Goby hits IUCN Species Forum

The IUCN Species Forum earlier this month was a positive experience for WCS Fiji’s Kini Koto (aka KK), who attended the conference to present some of our work, and to distribute copies of The Adventures of Joji Goby, our comic. The conference theme of Moving from Science to Conservation focused minds on trying to restore and maintain some of the world’s Critically Endangered, Endangered, Vulnerable and endemic species.

KK presented on Human and climate impacts on decline of Fiji’s threatened freshwater fishes – a topic about which the audience had plenty of questions regarding the threats faced by these fish and the conservation actions being taken. WCS Fiji, in Moving from Science to Conservation, have carried out marine and freshwater scientific research, and provided the results of this research back to communities through consultation workshops. These workshops are designed to help communities learn about best-practice for looking after their natural resources, and to identify the best locations to protect in order to conserve these resources. Future food security is a major consideration in these decisions, since rural communities in Vanua Levu depend heavily on the environment to provide their subsistence needs. Communities sit together – either in villages or tribes – as they decide on protected areas covering their forests, rivers, mangroves and coral reefs. After drawing the protected area (tabu) boundaries, the communities write management rules for these areas and for the wider district.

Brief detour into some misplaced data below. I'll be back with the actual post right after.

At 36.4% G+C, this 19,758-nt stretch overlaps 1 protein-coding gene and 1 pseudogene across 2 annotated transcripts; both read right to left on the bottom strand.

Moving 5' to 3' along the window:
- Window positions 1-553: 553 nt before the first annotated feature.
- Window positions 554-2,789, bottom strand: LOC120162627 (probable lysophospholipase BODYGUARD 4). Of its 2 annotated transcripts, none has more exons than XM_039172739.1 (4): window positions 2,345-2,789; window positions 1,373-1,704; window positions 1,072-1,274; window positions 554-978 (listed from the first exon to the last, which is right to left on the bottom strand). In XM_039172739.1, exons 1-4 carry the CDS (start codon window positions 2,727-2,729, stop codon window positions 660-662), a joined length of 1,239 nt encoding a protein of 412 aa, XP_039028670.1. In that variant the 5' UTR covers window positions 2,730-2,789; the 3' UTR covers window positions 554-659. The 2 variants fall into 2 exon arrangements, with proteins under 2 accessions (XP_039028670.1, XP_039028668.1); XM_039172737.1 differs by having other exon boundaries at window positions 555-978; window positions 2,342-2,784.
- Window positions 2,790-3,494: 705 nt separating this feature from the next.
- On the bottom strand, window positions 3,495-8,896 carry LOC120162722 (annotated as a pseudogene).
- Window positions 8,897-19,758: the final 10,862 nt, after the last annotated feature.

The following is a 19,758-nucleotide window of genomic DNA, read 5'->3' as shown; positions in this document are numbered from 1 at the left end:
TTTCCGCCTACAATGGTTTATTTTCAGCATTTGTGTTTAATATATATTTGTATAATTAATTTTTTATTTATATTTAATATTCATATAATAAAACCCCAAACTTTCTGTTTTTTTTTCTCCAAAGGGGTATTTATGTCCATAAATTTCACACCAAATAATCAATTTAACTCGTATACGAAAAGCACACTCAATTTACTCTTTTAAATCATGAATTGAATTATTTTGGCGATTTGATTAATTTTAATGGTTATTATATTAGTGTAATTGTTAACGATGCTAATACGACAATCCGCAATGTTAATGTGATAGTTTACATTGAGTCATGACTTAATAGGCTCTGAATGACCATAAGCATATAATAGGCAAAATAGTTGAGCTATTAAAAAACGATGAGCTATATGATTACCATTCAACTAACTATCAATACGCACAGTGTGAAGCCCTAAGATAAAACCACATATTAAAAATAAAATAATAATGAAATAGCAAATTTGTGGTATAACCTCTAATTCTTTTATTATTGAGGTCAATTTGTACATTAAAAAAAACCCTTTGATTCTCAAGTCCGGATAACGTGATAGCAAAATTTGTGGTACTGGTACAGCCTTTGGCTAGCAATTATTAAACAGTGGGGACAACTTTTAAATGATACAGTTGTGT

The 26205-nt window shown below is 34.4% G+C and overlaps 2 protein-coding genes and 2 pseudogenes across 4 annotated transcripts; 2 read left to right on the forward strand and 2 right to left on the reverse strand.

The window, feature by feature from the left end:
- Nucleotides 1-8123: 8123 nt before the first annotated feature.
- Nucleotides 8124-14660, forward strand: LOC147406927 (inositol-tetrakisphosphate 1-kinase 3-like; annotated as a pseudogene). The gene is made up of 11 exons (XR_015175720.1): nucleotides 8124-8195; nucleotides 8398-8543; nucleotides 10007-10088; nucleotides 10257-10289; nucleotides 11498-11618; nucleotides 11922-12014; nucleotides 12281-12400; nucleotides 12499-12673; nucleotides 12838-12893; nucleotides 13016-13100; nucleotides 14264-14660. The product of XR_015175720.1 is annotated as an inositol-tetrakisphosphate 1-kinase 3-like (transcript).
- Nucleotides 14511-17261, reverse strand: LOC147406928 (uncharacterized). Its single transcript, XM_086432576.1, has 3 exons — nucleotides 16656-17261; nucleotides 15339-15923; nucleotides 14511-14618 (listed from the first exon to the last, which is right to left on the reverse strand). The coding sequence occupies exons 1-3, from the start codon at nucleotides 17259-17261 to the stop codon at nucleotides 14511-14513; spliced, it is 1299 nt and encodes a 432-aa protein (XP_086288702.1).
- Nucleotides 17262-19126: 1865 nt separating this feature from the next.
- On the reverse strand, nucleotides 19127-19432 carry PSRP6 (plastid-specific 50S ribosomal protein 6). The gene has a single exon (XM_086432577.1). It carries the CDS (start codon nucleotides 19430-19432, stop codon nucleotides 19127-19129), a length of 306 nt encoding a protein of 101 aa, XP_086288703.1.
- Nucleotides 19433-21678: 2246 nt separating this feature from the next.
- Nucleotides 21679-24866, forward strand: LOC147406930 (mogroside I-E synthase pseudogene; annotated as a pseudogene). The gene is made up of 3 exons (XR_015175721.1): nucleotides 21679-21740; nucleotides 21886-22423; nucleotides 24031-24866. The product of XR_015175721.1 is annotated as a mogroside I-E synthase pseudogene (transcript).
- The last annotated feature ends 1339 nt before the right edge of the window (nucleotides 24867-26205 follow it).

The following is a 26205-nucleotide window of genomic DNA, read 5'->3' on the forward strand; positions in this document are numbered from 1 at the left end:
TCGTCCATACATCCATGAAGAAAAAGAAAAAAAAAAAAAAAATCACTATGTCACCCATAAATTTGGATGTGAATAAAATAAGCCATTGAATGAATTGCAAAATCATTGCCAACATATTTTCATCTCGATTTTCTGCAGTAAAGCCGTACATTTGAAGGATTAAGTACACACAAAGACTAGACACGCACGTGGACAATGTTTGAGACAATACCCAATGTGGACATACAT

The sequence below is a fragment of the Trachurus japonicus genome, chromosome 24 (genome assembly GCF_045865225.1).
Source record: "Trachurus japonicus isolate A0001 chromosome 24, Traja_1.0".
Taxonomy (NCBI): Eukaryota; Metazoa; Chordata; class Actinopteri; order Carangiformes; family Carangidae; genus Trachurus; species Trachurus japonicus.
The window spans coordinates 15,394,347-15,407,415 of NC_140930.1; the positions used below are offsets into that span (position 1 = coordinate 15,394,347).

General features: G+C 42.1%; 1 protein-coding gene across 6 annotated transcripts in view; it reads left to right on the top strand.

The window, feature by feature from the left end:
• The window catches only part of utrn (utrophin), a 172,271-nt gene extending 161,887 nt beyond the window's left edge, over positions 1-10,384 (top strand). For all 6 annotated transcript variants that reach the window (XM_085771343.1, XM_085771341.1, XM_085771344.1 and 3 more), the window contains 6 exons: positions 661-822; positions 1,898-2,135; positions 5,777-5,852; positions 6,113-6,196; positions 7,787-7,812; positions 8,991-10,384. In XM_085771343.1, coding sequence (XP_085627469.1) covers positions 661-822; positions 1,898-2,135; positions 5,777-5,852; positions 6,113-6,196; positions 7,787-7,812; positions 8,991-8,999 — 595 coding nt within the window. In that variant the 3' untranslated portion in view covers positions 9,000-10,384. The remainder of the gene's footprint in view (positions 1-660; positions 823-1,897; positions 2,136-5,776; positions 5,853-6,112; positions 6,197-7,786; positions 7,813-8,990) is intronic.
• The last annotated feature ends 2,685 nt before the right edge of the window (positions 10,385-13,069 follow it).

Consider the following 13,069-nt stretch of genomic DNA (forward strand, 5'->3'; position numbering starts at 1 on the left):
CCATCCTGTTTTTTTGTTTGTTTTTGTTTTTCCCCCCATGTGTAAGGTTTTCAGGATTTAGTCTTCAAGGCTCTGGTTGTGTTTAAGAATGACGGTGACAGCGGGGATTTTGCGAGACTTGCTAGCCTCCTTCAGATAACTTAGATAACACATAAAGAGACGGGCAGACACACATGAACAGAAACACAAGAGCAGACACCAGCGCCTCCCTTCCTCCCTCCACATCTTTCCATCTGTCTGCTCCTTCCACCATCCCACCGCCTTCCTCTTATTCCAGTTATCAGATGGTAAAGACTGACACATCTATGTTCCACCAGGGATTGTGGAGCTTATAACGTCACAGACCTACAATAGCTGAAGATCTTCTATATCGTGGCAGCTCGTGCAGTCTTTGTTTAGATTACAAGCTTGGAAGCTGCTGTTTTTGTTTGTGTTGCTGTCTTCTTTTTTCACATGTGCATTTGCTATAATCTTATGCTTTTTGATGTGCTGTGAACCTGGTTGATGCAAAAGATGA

Not only does the process of establishing management rules involve the men, women and youth from each village, but WCS Fiji are also getting the attention of school children, through a comic book about the adventurous lifecycle of a freshwater goby. The comic book is presented to schools alongside a puppet show to bring the conservation message to life (KK plays the hero, Joji Goby, in the show!). KK was delighted to hand-deliver the comic book to the Prime Minister of the Solomon Islands, Gordon Darcy Lilo, who was a special guest at the IUCN Species Forum. The icing on the cake was an invitation from Dr Simon Stuart, Chair of the IUCN Species Survival Commission, who asked WCS Fiji to become a member of the IUCN/Wetlands International Freshwater Fish Specialist group.

The production of the comic book and puppet shows were made possible by the kind support of the Disney Friends for Change Programme.

Joji Goby and his friends Crab and Snail

Enigmatic dolphins & whales from the Bay of Bengal

Staff from WCS Fiji joined their WCS Bangladesh counterparts in conducting research on dolphins and whales found in the Bay of Bengal, Bangladesh. For WCS Fiji Field Officers, Margaret Fox and Waisea Naisilisili, this research was part of their training on how to conduct whale and dolphin surveys, with their new skills to be put into practice in Fiji.